Day 4, Devoted themselves to… fellowship…
Scripture

Isaiah 58:6-10, Is it not to share your bread with the hungry?
Psalm 37:1-11, Trust in the Lord and do good.
Acts 4:32-37, Everything they owned was held in common.
Matthew 6:25-34, Strive first for the kingdom of God.

Meditation
The sign of continuity with the apostolic Church is “devotion to the apostles’ teaching and fellowship, to the breaking of the bread and the prayers.” The Church of today, however, points us to the practical consequences of such devotion — sharing. Today’s reading links such radical sharing with the powerful
apostolic “testimony to the resurrection of Jesus.”

Such a sharing of resources characterizes the life of Christian people. It is a sign of their continuity with the first Christians. It is a sign and a challenge to all the churches. It links proclamation of the Gospel, the celebration of Eucharist and the fellowship (or communion) of the Christian community with radical equality and justice for all. As such sharing is a testimony to the resurrection of Jesus, and a sign of continuity with the apostolic Church of Jerusalem, it is equally a sign of our unity with one another.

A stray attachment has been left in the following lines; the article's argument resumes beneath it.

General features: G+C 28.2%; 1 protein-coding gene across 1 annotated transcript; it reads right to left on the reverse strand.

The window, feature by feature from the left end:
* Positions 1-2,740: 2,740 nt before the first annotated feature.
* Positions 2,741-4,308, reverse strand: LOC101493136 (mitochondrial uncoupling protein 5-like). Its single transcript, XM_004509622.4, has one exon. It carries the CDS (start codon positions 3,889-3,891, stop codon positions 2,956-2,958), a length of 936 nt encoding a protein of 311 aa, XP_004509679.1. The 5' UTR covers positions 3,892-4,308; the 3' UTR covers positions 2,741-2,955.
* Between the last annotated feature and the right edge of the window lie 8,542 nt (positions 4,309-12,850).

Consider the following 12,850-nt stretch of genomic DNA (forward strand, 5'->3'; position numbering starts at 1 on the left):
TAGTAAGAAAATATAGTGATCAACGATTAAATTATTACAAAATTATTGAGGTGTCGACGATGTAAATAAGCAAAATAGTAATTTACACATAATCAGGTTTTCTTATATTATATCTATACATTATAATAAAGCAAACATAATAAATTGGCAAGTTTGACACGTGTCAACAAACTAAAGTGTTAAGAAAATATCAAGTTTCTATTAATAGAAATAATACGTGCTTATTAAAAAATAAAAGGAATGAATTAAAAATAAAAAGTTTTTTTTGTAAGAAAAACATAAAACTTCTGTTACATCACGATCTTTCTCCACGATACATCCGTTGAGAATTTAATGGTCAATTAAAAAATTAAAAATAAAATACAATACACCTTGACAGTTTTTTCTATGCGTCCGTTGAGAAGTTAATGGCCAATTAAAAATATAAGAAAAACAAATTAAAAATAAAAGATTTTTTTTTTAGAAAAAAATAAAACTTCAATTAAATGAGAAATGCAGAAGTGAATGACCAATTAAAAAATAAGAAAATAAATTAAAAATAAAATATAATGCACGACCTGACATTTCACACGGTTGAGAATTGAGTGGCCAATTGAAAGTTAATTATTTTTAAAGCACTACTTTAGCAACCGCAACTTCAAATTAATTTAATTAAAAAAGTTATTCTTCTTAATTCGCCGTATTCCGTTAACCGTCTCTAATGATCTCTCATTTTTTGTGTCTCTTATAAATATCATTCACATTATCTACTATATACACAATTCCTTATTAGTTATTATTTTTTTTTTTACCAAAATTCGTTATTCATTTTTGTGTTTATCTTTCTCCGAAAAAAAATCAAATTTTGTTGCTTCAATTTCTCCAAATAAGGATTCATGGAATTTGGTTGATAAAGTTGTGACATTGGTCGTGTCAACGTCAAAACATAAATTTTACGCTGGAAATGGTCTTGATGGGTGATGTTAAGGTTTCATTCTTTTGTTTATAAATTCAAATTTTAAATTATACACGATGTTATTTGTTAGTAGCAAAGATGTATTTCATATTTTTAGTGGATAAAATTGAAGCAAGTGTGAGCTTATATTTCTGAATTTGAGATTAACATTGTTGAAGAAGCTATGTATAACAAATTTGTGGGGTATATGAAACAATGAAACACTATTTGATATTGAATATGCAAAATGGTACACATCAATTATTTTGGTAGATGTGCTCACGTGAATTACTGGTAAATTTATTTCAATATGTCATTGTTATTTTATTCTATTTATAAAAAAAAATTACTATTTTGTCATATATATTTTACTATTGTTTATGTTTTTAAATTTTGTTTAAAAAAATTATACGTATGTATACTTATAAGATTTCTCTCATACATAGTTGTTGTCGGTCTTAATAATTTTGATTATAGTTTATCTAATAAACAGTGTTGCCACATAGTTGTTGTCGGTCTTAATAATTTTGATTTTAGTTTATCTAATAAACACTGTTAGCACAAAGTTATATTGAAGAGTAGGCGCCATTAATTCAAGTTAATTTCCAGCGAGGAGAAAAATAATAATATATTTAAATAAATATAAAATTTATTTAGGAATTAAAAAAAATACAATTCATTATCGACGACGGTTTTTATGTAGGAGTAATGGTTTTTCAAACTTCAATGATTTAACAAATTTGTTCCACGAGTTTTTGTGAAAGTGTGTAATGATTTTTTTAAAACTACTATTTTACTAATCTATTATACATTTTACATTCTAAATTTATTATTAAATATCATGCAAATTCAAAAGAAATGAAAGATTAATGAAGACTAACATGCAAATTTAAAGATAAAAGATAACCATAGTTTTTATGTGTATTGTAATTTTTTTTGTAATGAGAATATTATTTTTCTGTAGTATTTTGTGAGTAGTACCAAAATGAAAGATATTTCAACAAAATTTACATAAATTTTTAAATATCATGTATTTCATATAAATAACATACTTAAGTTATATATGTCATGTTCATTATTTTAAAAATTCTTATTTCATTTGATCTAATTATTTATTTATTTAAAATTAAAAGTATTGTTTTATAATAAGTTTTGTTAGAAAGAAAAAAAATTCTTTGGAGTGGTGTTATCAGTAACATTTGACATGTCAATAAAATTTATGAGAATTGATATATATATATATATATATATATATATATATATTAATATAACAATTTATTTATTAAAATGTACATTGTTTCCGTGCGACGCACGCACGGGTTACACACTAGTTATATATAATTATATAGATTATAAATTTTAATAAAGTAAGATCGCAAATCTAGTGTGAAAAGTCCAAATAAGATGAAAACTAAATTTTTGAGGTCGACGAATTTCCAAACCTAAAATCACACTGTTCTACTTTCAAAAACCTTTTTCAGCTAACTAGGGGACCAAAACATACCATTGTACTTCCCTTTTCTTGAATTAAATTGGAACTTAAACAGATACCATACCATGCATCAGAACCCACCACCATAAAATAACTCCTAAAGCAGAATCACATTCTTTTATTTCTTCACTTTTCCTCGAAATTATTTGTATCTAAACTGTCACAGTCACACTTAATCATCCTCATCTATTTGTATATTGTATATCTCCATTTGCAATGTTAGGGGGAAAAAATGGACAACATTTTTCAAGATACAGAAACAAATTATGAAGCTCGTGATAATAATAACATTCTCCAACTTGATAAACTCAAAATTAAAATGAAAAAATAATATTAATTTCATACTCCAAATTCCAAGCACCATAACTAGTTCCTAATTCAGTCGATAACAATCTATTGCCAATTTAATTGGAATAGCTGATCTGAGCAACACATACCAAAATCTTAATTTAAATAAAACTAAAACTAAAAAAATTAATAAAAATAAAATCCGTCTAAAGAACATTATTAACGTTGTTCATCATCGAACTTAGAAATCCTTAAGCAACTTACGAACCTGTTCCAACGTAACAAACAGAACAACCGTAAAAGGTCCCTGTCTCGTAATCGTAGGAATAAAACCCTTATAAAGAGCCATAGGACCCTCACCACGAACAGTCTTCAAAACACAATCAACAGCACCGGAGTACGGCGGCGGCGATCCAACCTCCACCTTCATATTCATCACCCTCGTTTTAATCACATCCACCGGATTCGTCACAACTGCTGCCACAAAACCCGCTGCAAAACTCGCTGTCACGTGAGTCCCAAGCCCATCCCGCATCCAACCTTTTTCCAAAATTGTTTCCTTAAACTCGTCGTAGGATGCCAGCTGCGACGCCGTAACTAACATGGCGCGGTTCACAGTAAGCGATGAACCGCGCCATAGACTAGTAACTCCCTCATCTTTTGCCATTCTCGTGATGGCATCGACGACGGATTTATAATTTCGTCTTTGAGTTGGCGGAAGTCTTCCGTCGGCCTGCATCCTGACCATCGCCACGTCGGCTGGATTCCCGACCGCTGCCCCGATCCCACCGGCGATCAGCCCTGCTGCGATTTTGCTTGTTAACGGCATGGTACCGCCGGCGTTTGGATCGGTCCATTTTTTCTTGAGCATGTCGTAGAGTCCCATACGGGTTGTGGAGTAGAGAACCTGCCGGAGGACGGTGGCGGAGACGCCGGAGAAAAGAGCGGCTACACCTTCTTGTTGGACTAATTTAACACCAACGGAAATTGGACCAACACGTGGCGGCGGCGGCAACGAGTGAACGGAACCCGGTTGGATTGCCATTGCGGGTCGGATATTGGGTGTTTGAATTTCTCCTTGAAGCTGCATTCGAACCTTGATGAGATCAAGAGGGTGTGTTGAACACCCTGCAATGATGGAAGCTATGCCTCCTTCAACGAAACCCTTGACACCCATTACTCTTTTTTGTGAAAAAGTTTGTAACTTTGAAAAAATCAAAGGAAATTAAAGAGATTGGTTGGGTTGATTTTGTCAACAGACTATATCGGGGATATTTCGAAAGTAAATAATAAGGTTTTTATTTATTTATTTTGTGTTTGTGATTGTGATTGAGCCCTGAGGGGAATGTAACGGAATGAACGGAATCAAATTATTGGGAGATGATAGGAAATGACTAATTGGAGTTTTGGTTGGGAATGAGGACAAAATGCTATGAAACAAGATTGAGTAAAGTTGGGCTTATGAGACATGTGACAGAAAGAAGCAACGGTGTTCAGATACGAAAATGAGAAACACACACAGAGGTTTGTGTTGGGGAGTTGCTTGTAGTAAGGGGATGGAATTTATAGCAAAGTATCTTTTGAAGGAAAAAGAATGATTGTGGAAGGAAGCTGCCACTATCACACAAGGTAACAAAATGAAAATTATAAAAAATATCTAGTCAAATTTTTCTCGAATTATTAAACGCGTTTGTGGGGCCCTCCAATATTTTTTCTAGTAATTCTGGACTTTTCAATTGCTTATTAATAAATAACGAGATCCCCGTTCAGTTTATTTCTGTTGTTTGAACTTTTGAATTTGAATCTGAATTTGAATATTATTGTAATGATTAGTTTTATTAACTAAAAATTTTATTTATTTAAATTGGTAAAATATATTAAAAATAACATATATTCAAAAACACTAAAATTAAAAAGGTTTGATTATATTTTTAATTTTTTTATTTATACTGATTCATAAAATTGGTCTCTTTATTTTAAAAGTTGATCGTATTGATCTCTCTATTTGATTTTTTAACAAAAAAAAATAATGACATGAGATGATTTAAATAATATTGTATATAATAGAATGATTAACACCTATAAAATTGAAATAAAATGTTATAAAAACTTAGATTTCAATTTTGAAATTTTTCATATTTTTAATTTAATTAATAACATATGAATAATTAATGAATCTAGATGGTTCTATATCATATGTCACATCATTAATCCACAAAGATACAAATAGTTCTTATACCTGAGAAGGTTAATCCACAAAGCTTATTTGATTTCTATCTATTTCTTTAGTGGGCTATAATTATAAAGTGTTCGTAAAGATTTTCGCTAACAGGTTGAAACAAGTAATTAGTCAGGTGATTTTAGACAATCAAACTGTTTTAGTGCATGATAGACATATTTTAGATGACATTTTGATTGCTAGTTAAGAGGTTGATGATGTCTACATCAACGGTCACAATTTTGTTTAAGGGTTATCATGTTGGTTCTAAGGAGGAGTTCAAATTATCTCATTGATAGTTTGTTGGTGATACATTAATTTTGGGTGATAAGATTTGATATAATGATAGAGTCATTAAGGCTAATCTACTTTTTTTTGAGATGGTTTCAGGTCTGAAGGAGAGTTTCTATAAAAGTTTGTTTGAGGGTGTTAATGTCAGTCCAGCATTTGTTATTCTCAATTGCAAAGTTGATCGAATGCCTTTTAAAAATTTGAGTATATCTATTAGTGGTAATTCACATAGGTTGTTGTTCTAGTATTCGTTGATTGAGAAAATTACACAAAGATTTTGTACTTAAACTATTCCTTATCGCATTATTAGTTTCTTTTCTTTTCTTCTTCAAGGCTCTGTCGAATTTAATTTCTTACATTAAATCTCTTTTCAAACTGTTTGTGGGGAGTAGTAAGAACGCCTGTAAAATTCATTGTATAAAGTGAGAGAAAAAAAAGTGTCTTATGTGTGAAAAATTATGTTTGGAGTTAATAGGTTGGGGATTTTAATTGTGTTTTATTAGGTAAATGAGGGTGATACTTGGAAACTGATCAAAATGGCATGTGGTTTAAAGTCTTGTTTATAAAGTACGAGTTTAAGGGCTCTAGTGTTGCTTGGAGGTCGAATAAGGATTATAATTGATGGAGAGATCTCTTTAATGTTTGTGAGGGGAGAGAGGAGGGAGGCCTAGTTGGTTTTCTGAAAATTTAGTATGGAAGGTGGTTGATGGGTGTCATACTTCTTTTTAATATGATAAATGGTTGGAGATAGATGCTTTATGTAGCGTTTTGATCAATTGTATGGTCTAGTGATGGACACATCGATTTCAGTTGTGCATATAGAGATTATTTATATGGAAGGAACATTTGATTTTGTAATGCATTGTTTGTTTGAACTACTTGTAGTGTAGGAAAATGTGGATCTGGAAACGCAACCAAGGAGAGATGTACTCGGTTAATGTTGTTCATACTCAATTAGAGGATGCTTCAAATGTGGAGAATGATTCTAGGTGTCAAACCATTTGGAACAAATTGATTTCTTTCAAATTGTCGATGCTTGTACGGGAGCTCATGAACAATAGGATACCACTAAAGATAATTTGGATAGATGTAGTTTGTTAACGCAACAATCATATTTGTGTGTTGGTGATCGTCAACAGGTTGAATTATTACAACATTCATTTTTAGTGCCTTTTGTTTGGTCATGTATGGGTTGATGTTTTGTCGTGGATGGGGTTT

There are many ways of sharing. There is the radical sharing of the apostolic church where nobody was left in need. There is the sharing of one another’s burdens, struggles, pain, suffering, joys and achievements, blessings and healing. There is also an “ecumenical gift exchange” in the sharing of gifts and insights from one church tradition to another even in our separation from one another. Such generous sharing is a practical consequence of our devotion to the apostles’ teaching and fellowship; it is a consequence of our prayer for Christian unity.

Prayer
God of Justice, your giving is without bounds. We thank you that you have given what we need. Inspire us to be instruments of love, sharing all that you give us, as a witness to your generosity and justice. As followers of Christ, lead us to act together in places of want. We pray in the name of Jesus, in the unity of the Holy Spirit. Amen.